Josephine Rowe first came to my attention when I read the evocative ‘Brisbane’ in Best Australian Stories 2010. That story resonated with me a great deal, so I decided to seek out her other work. How a Moth Becomes a Boat, her first published collection, fit the bill. This is a series of standalone vignettes — slices of life, you could say — which focus on mood and character. Some are hopeful, pretty, while others are bleaker and more melancholic. The settings, themes and character demographics vary wildly, but the whole collection is unified by Rowe’s distinct prose style.
It sounds trite to say it, but Rowe’s writing is just mesmerising. This is literary fiction at its barest and most lyrical and I found these stories left a consistently big impact on me. I wish this didn’t off so gushy, but Rowe’s writing is very intense and focused. She has a gift for saying so much with so few words.
Although this collection is short, it’s perhaps best to savour it and spread your readings out over a few sittings. This means the themes and ideas can percolate. Because, really, the beauty of vignettes lie in the reader’s own private exploration. Plough through too quickly and you’ll be doing yourself a disservice (also, since these are so short, having to reorientate yourself every three to four pages will frustrate). How a Moth Becomes a Boat is more than just technically impressive; it is also emotionally affecting.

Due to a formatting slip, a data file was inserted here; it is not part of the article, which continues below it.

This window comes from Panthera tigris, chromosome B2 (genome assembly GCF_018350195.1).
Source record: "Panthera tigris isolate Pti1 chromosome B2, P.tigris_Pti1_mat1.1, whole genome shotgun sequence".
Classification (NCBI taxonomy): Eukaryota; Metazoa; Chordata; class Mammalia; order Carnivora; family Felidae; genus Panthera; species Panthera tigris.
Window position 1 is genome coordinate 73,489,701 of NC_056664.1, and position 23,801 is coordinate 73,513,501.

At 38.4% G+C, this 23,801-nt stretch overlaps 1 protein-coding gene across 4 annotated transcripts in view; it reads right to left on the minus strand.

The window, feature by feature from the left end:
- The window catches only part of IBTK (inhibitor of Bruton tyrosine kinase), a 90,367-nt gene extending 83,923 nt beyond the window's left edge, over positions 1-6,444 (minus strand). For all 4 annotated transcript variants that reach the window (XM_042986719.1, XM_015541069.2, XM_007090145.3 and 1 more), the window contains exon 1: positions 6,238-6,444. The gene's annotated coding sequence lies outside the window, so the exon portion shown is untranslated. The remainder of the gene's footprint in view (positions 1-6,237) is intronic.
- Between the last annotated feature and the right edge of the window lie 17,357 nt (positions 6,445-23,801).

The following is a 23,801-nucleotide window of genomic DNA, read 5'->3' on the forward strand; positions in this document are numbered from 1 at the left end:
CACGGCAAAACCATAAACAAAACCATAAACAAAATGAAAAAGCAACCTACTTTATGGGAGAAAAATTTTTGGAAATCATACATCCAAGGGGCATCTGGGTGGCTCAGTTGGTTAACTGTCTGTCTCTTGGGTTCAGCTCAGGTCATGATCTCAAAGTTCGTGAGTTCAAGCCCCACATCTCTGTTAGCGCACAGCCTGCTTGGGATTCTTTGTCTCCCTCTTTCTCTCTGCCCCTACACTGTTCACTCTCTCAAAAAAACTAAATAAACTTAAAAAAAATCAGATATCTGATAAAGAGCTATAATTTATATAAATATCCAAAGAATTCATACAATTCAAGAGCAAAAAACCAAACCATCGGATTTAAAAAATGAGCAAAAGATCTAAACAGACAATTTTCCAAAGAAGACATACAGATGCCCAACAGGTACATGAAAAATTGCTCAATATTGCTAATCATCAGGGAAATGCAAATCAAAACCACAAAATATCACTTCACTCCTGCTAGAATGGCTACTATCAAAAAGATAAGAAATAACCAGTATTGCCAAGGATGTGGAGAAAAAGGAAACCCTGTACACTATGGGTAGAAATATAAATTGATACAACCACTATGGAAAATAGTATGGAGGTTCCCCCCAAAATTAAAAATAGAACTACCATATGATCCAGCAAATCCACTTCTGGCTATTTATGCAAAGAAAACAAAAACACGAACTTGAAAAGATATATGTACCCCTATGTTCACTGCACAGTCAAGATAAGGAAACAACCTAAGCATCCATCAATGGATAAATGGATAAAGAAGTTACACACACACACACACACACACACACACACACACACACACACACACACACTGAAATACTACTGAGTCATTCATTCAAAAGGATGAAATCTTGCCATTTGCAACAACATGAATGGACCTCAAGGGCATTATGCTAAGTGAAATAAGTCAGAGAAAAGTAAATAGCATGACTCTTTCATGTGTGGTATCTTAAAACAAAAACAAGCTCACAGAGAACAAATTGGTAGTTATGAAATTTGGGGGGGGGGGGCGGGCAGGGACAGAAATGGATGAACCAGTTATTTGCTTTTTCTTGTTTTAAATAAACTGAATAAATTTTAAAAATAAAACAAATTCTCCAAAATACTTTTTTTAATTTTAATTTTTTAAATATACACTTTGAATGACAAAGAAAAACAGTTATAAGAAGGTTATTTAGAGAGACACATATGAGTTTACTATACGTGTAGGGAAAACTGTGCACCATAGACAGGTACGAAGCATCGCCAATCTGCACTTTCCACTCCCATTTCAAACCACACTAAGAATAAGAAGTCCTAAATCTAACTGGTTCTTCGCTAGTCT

If I could level one criticism at How a Moth Becomes a Boat it’d be that some of the individual stories overreached a little. By this I mean that some were too preoccupied with being Profound and Moving. That’s not to say that there were any stories that stood out as bad, just that the weaker ones felt a little engineered. When it works, though, it works. Josephine Rowe can render everyday moments in such a way that they feel full of beauty and meaning. This is an Australian writer to watch.